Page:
It turned out to be a good thing. Just past the large golf course (who are those people playing in the middle of the weekday?) is something much more my speed: a miniature golf course. I stopped in for 18 holes. I was going along quite well, getting mostly bogies, until the 18th hole, where it took me 10 strokes get the ball up over the bridge, through the tunnel and into the hole (par is four). I blamed it on the heat -- not the humidity.
ONE THING that is worth skipping is the Bureau of Engraving and Printing. The wait is about an hour, and one of the first things you are told when you make it to the front of the line is that there are no restrooms at the end of the tour, which I thought set the wrong tone. The tour consists of a short film then a quick trip through a corridor above the printing presses. Signs all along the way order "Do not stop." There isn't that much to see. The presses themselves look sort of puny. The most interesting part was seeing the viscous green ink that ends up on the dollar bills oozing out of the rollers.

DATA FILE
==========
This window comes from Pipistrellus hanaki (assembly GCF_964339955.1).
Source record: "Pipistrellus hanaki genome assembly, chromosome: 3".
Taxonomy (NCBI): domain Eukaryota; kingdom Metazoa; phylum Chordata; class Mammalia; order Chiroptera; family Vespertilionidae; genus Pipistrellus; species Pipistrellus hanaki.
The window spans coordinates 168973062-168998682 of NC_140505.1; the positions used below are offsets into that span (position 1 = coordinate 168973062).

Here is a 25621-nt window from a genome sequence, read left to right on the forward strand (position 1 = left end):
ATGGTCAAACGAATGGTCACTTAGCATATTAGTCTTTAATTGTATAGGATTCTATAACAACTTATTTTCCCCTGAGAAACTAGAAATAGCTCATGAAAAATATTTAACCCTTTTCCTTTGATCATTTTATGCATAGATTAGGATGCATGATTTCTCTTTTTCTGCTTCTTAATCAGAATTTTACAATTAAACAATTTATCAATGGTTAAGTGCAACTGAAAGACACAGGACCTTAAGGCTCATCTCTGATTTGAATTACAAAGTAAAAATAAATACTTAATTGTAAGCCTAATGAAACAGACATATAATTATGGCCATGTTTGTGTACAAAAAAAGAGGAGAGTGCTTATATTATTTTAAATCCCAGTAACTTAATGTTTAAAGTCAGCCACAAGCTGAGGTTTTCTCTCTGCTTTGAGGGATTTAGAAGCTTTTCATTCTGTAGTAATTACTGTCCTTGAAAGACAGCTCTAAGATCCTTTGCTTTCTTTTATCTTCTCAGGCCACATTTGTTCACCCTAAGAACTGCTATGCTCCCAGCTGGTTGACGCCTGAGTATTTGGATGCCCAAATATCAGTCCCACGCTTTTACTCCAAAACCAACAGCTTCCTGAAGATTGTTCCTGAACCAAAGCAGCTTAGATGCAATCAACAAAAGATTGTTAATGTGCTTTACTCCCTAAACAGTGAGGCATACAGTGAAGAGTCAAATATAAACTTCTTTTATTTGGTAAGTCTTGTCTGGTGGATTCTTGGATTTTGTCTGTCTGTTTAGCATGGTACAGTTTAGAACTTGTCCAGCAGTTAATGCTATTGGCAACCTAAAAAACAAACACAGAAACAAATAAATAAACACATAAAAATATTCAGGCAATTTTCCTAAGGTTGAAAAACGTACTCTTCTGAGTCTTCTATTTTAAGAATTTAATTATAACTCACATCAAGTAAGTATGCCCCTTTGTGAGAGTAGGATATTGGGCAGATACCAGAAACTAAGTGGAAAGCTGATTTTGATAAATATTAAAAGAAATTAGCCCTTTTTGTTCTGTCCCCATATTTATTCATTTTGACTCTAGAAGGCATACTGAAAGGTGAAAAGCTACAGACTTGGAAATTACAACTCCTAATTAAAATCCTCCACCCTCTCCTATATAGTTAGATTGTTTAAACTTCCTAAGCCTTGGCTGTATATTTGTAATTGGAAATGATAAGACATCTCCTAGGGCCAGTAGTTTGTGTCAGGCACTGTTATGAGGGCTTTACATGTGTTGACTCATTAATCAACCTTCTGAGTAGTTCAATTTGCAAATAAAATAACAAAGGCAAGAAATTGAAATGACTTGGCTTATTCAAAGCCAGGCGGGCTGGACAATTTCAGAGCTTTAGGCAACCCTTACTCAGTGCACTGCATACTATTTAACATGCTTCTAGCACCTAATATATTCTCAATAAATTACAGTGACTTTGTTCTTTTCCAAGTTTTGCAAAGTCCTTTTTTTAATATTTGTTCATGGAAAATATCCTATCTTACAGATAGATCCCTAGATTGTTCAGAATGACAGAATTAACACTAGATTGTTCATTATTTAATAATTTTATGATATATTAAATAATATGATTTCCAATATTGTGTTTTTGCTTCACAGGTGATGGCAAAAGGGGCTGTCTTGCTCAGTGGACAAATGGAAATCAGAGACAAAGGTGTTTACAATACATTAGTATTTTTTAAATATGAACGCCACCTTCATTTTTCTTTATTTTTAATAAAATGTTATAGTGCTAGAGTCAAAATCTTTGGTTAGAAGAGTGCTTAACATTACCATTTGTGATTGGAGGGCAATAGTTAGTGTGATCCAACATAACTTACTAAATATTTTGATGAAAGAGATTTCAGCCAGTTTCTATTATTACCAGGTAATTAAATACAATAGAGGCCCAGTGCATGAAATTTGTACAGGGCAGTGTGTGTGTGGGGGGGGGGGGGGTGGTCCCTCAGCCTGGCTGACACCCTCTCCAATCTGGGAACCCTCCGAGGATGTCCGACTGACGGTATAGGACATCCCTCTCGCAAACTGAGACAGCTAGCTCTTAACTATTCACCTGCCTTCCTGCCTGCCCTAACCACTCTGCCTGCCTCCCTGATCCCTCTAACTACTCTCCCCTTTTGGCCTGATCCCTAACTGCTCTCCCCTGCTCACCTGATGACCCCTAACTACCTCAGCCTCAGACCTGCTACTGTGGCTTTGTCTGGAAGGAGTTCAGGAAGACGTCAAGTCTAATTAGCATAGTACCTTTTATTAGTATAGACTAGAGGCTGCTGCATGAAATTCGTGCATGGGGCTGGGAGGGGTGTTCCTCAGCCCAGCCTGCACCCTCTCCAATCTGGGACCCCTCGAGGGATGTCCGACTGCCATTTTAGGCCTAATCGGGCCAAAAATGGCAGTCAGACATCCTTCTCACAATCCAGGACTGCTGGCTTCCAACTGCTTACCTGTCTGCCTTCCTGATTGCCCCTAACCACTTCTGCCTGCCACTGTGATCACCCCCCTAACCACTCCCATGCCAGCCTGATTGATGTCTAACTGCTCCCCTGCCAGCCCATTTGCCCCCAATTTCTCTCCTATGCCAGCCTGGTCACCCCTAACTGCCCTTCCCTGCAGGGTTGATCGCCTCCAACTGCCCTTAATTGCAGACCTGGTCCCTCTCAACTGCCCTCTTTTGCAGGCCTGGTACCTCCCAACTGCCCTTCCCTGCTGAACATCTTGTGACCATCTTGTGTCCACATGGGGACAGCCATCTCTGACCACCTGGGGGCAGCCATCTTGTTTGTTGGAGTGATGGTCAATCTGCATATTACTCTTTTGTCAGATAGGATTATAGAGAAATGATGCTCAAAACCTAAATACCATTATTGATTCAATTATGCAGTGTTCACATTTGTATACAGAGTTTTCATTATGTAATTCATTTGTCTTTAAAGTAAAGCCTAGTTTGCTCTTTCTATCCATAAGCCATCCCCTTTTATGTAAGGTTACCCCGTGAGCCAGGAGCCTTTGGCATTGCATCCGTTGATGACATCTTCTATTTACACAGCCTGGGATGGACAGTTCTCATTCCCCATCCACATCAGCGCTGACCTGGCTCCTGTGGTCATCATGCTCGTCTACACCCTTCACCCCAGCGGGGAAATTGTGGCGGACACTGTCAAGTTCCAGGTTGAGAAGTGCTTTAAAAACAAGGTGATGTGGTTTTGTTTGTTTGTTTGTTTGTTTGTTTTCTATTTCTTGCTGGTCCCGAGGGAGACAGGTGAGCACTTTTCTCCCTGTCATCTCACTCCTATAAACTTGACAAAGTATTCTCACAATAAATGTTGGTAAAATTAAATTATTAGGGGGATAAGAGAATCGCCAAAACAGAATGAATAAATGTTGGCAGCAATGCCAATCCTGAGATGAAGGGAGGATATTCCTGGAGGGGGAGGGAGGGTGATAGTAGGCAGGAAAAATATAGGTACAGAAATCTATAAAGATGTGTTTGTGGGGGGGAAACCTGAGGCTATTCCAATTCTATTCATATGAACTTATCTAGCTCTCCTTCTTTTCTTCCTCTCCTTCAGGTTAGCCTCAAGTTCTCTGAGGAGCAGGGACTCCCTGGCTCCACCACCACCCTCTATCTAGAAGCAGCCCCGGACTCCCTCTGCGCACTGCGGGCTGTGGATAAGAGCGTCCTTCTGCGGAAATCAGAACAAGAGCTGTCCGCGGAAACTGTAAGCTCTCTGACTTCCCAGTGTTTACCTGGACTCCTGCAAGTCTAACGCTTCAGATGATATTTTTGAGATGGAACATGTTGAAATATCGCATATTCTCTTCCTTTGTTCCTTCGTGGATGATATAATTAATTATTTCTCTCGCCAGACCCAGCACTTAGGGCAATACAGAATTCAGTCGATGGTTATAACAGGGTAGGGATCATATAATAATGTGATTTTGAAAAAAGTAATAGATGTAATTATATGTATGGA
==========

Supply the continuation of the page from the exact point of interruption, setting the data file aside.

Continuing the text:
I DID HAVE ONE sightseeing failure. I never made it to the top of the Washington Monument. The three times I approached in the stifling heat I thought I saw what was certainly a mirage: scores of people in shorts circling the base of the monument. It was no mirage. The wait to get to the top takes a good part of the afternoon. My sweat glands begged for mercy, and each time I turned back. But I tried.
IN THESE FINAL DAYS, I have felt the tug of last times, big and small. I know soon it will be the last time I walk past the White House at dusk on my way home from work, the last time I ride the 42 bus, the last time I get Sunday breakfast at the local deli. I have said goodbye to some personal landmarks. One is my first residence, the George Washington University dorm where I pretended to be a summer school student and talked myself into a $5-a-week room (why did I ever leave?) while I looked around for an apartment. Another is that first apartment, a mildewy basement in Georgetown with a view of the feet of passersby. I once thought that place was the height of luxury.
I have started to say goodbye to friends and colleagues. We fool ourselves and say we'll call and write, and certainly business will bring us to together now and then.
But I realize that when if I do get back to Washington to visit it will all be different. The next time I'm here, I really will be a tourist.